So, I think a distinction needs to be made here. Your title mentions waves, but you refer to boat wakes in your post. Against a breaking ocean wave, you do want to hit directly bow or stern on, because anything else will cause the ocean wave to turn you sideways where it (or the next one) will immediately flip you over unless you are good at bracing. A boat wake is a different thing. The waves from a boat wake are usually smaller, have less energy, and won’t break until they hit an object, like your kayak. I’m going to aim the rest of my post at dealing with boat wakes.
As the wake is coming in, the first thing you can do is angle away from the wake while still paddling in the same general direction you were before. This gives you more time to prepare and gives the wake time to weaken before it hits you. You would only angle away about 30 degrees, just enough to buy some time and let the wake lose some energy without getting too far off your current course of travel.
How you approach the wake depends on your boat and the size of the wake. Ideally, you only want to hit a wake head on perpendicular to the wave if it is lower than your bow. Otherwise, the bow will pierce the wave and the wave will come over the bow and possibly fill the kayak with water. Some kayaks, especially sit on tops built for the ocean like the Ocean Kayak Frenzy, are designed to take waves head on, but in most cases, head on is only good for baby waves of a half foot or less. You can raise the bow of a kayak slightly for a second to make it over a baby wake by leaning backwards if you have a way to wedge your knees against the sides of the kayak or use thigh straps in the case of a sit on top.
You can take a wake on the side, but you need to adjust your body position so that the kayak tilts away from the wave to match the angle of the wave. As long as the wake doesn’t break on the side of the kayak, the kayak will just float sideways over the wave. If you don’t tilt the kayak at all, or tilt it towards the wave, the wave can break on the side of the kayak and soak you. Also, it is recommended that you keep paddling forward parallel to the wave because the faster you go, the more stable you are. Alternatively, if you weren’t moving in the case of the wake surprising you, you could do a brace on the side away from the wave. The wave wants to roll your kayak over away from the wave. So, if you push with your paddle blade against the water (bracing) on the side opposite from the wave, it’ll counter the roll and prevent you from capsizing.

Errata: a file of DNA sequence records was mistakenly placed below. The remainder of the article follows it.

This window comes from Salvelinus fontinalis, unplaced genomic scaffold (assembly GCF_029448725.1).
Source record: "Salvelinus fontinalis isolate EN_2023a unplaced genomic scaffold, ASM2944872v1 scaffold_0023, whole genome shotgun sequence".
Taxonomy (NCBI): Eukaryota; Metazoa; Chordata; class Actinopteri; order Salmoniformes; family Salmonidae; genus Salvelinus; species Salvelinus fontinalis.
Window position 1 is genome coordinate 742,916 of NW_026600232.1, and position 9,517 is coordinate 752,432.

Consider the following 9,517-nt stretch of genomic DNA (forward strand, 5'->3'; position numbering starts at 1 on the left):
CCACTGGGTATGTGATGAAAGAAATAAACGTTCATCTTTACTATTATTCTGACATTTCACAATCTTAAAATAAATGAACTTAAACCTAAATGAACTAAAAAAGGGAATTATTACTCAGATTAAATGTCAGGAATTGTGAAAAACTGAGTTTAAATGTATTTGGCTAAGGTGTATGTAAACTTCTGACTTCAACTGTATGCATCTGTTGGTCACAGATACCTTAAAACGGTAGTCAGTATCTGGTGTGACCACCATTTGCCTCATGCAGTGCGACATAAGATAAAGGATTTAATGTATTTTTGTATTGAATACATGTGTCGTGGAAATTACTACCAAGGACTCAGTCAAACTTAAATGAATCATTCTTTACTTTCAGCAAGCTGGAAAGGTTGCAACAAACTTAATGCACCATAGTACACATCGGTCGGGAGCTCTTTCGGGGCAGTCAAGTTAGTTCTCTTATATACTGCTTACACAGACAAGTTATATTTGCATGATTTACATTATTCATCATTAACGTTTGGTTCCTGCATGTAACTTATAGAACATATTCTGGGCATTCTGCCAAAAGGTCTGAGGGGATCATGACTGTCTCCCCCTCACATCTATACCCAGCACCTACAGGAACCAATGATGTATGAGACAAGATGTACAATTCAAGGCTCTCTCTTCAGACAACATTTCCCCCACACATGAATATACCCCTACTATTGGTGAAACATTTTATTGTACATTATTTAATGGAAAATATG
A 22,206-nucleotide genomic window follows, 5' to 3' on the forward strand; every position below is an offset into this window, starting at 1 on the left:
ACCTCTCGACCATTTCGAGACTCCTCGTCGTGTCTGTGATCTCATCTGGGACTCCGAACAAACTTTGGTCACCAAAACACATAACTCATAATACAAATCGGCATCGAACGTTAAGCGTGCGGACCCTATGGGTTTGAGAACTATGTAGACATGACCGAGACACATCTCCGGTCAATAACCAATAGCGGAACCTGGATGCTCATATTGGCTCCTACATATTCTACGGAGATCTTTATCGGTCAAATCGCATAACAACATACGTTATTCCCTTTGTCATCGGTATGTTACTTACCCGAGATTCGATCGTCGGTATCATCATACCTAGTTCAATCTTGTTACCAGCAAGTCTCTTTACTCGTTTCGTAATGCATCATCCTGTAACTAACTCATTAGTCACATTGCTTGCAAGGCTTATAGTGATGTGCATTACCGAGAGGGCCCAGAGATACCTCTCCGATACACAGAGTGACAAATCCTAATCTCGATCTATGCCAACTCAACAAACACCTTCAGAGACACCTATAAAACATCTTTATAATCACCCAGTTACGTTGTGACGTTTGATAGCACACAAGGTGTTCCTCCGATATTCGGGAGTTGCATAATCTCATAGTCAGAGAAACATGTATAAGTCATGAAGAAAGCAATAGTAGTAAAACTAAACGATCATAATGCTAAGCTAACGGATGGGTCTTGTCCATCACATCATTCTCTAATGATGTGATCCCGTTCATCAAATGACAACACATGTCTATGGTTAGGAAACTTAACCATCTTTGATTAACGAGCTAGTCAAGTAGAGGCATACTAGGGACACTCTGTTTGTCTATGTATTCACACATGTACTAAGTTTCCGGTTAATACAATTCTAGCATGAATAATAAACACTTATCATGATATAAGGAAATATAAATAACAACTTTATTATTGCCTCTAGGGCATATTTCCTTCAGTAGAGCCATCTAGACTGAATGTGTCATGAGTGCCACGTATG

The best option is probably that 45 degree-ish angle that was mentioned. It would be similar to taking the wave side on, but the wave would be aligned with the side of the bow, instead of the side of the cockpit, reducing the chance of taking water into the kayak. So, yes, when I take a wave, I do kind of zig zag. First, I “zig” away from the wave to allow it to dissipate as much as possible. Then, I “zag” towards the wave, lining up the side of the bow to hit at that 30-45 degree-ish angle. You then shift your body weight to allow the kayak to roll with the wave and float right over it.
As far as letting the wave hit you in the stern, I would only do that if I was trying to surf the wake. You wouldn’t be able to actually “surf” the wake like an ocean wave, but you can get a decent speed boost from a series of waves in the wake. Be aware that doing this can push you into the shore. Also, beware that if you slow down by back paddling as a wave hits you in the rear, it can break over the stern and soak you.
One more thing about wakes, be wary of wakes when you are near a bulkhead or other flat, solid object on the shore. If you are too close, the wake can actually hit you, then hit the bulkhead, and then reverse direction back towards you, thus hitting you twice.
Whoa… did I really write all that? Well I hope my ramblings help you in your dealings with boat wakes and other waves in the future.